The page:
Fun at Work?

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In the very popular book Built to Last, the authors Collins and Porras promote how two great companies, Marriott and Disney, have strong cultures that emphasize fun at work. More recently, Google has been said to inject fun into the workplace by celebrating April Fool’s Day, providing employees the opportunity to play volleyball or ping pong on their breaks, and even integrating fun into its office design. But, does fun work? Many researchers over the years have reported that incorporating fun at work promotes job satisfaction, stronger trust, improved perceptions of service quality, and is negatively related to emotional exhaustion and turnover intentions (Karl, et al., 2005; Karl et al., 2008). Fun has also been linked to applicant attraction, improved job performance, and employee retention (Tews et al., 2013).

So, with all these great benefits, should employers rush out to build volleyball courts and buy ping pong tables? Well, not so fast. First, consider what is “fun” at work? Here is the definition we offer: fun in the workplace describes a workplace that is characterized as one of a social, playful, and humorous nature, which promotes or triggers positive feelings of enjoyment, amusement, and lightheartedness (Michel, 2018). A recent review of the empirical evidence suggests that fun is in fact favorably related to positive relationships and positive attitudes (Michel, 2018). However, the relationship of fun to employee performance and retention is mixed (Michel, 2018). The evidence to-date suggests these important themes:

  •  Coworker socialization, manager support for fun, and fun job responsibilities have a stronger relationship to job performance and satisfaction than the actual “fun event or activity”.

  • Fun is also context dependent. What is “fun” to some is not “fun” to others. Everyone has a different view of what they consider as fun. For example, people playing ping pong while you are trying to meet a deadline is not likely to be perceived as fun.

My own experiences align with many researchers’ findings that one of the best ways to build long-term benefits into the workplace is through a process known as “broaden and build”. Broaden and build is a theory offered by Barbara Frederickson. It describes that when individuals experience increases in positive emotions, such as joy, pride, gratitude, appreciation, and kindness from engaging in a variety of activities at work, organizations and individuals will be encouraged to engage in creative, resourceful, and unexpected ways of thinking and acting that lead to long term benefits (Fredrickson, 2001). In essence, increase positive emotions and you’ll positively impact the workplace.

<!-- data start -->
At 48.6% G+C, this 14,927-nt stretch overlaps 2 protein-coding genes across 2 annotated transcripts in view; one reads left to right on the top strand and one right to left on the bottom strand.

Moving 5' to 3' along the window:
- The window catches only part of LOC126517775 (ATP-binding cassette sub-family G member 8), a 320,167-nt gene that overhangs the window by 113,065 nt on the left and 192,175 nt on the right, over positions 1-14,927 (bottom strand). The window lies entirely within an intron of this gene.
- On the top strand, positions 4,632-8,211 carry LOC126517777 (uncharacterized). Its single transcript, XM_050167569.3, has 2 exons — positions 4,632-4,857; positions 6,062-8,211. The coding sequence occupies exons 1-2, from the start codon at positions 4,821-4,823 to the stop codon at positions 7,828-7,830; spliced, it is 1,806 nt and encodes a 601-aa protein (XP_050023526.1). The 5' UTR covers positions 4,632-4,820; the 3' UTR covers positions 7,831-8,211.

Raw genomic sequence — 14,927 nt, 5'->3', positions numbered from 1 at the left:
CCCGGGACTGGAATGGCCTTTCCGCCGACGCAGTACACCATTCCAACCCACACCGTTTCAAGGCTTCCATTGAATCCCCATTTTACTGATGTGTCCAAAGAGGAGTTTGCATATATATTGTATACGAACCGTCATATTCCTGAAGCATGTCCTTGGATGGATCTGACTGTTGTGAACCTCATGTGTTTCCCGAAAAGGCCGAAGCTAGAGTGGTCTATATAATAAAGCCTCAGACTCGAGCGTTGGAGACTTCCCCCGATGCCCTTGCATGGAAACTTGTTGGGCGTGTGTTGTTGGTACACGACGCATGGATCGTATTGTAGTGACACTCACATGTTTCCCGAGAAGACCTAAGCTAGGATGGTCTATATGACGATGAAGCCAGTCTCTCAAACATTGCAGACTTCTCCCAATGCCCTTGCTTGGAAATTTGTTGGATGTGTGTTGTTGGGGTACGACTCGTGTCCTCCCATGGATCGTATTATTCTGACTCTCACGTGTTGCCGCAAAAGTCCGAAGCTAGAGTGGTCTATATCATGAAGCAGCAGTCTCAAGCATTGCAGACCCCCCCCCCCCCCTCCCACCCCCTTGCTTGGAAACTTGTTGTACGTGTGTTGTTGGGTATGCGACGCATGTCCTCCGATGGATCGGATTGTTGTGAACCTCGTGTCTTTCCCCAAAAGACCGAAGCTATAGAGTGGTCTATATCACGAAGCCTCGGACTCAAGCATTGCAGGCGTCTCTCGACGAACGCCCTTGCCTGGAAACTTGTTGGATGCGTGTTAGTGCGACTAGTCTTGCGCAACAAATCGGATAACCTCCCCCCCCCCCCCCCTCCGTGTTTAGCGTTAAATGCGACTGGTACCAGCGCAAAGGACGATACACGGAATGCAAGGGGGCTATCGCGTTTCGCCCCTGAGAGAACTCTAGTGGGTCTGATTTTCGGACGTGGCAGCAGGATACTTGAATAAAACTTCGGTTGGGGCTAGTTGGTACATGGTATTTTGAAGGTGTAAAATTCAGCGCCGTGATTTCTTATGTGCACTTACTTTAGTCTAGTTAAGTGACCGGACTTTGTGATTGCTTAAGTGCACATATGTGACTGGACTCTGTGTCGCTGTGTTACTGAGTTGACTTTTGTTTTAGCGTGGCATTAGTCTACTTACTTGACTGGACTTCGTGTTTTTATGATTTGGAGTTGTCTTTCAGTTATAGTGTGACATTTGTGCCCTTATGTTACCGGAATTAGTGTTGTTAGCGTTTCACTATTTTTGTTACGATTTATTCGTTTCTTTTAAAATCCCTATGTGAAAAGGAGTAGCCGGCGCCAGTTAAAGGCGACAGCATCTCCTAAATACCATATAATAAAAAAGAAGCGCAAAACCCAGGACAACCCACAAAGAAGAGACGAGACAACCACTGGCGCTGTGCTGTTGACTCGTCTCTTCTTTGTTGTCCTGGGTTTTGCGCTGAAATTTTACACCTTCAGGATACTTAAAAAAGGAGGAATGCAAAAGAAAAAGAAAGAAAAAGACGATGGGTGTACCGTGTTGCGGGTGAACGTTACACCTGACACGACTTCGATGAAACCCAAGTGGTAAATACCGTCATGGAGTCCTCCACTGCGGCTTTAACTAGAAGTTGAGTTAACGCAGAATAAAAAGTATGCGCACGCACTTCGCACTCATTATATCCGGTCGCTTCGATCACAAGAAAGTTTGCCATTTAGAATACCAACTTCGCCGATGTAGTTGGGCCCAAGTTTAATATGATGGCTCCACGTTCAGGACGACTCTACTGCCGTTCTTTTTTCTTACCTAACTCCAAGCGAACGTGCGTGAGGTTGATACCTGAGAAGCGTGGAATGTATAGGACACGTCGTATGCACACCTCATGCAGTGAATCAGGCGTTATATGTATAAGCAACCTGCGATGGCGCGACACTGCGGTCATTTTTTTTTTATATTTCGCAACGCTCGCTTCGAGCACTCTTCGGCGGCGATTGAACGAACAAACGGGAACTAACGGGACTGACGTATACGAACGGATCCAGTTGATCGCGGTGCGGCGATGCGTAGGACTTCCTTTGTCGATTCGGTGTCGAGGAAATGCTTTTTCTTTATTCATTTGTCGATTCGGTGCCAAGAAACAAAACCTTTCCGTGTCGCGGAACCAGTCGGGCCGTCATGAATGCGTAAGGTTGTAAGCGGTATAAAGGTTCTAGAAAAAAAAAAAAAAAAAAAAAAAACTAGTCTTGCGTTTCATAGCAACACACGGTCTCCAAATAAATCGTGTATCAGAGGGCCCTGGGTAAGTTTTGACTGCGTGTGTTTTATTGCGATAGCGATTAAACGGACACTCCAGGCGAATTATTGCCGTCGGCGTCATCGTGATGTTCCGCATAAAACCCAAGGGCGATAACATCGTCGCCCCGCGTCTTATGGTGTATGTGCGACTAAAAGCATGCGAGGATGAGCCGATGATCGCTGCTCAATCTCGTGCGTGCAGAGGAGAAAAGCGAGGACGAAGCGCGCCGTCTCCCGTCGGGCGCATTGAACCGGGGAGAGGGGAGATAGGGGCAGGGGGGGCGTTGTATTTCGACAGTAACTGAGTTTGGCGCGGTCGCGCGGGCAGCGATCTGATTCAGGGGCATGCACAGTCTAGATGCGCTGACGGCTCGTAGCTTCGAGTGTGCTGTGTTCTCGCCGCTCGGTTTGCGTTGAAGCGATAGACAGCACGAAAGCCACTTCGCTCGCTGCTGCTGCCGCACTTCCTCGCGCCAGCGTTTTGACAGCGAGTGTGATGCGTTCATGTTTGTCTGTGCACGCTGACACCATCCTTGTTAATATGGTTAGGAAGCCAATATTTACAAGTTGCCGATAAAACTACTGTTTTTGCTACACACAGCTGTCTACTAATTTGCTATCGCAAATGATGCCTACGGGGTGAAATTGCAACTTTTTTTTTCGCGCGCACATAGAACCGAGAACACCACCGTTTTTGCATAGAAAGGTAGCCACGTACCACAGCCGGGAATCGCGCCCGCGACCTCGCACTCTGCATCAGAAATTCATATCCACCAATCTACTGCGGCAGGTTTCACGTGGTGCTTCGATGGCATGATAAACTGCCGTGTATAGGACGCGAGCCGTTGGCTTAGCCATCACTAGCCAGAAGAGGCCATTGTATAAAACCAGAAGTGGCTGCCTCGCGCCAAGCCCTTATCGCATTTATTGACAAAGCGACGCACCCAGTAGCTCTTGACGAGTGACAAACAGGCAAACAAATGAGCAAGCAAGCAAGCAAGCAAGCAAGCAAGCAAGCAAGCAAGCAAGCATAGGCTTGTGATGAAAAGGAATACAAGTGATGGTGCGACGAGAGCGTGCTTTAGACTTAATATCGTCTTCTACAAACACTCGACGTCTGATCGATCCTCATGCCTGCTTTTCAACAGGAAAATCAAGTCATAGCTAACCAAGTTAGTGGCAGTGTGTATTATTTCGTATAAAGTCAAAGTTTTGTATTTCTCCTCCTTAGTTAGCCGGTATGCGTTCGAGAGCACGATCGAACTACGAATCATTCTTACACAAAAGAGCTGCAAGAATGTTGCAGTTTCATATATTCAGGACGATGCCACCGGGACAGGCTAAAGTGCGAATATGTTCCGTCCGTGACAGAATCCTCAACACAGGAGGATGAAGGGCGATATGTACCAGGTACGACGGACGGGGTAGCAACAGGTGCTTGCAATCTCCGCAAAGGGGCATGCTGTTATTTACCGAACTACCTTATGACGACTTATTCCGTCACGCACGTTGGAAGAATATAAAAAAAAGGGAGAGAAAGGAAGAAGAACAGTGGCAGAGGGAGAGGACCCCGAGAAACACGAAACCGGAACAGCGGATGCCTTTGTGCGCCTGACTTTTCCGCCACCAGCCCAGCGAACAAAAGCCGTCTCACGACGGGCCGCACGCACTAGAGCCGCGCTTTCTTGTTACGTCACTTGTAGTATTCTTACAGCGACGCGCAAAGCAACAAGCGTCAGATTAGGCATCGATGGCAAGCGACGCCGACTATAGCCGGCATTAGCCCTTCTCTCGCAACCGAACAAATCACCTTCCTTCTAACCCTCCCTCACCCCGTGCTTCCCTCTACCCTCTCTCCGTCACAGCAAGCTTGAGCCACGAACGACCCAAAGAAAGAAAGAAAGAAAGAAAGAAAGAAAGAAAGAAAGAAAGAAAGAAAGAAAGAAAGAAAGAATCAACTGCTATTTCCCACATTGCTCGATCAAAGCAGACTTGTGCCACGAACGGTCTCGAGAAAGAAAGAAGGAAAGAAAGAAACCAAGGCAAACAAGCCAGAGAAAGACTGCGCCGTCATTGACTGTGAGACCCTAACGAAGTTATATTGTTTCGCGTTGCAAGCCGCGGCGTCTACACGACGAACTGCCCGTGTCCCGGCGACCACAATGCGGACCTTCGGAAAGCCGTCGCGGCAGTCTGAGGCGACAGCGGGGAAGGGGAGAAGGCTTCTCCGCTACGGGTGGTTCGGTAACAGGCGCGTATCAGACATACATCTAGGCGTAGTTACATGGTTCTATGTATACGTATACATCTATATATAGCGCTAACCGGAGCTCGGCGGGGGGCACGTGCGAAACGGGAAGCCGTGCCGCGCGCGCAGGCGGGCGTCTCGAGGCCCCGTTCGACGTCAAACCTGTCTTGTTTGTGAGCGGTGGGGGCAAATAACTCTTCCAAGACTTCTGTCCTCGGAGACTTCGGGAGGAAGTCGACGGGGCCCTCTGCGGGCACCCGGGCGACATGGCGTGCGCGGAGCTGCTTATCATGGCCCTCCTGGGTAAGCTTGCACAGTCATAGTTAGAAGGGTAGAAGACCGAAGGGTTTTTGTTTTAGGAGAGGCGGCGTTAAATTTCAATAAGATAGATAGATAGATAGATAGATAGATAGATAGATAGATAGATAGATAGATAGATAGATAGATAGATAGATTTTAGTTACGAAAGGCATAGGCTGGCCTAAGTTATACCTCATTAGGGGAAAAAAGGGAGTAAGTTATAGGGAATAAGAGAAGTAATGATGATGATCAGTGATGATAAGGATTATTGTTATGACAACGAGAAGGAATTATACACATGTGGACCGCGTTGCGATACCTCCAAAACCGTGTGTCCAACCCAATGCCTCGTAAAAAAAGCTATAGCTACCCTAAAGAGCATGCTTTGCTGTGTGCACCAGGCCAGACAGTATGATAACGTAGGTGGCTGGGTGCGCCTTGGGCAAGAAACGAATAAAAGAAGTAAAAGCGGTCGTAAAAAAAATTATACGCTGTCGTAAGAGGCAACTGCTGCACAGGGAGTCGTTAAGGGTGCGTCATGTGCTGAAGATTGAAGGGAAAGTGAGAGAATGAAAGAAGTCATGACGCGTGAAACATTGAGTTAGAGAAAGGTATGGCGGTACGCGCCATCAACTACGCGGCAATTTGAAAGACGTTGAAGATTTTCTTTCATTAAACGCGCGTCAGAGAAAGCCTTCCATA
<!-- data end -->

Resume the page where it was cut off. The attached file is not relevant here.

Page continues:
So, you are probably thinking, yes, this all this sounds reasonable, but “how do I get started?”. How do I inject positive emotions and activities into the workplace? Many times people intend to make work more fun, but they get busy or need ideas on what to do. That’s why we’ve created more than 30 different personal and team practices to help bring positivity into the workplace. If you are part of the Levelhead community, take a look at the track called Positive Practices to find ways you can incorporate these powerful emotions into your everyday work life.

And, if you want to do something starting now, all you need to do is point your intention and attention in the direction of increasing the level of positive emotions in your work.

If you’re looking for team activities, check out the links below to three of our team activities called “Have Some Fun”. These are part of our Mindful Moments for Leaders and they can easily be used at the start of a meeting, huddle, or a quick start to the day or shift. To begin, just print the handy Leader’s Guide, listen to the audio to help you prepare BEFORE you lead the exercise, and then you’re ready to go.

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Discover the link between fun and increased productivity!

Leader’s Guide

Leader’s Guide


Uncover ideas to break down barriers to creativity.

Leader’s Guide

Leader’s Guide

Leader’s Guide

Leader’s Guide


Support work/life balance and learn about each other along the way.


Fredrickson, B. L. (2001). The role of positive emotions in positive psychology: The broaden-and-build theory of positive emotions. American Psychologist, 56, 218–226. 

Karl, K. A., Peluchette, J. V., Hall, L., & Harland, L. K. (2005). Attitudes toward workplace fun: A three sector comparison. Journal of Leadership and Organizational Studies, 12,1–17.

Karl, K. A., Peluchette, J. V., & Hall, L. M. (2008). Give them something to smile about: A marketing strategy for recruiting and retaining volunteers. Journal of Nonprofit and Public Sector Marketing, 20,91–96.

Michel, J. W., Tews, M. J., & Allen, D. G. (2019). Fun in the workplace: A review and expanded theoretical perspective. Human Resource Management Review29(1), 98-110.

Tews, M. J., Michel, J. W., & Stafford, K. (2013). Does fun pay? The impact of workplace fun on employee turnover and performance. Cornell Hospitality Quarterly, 54, 370–382.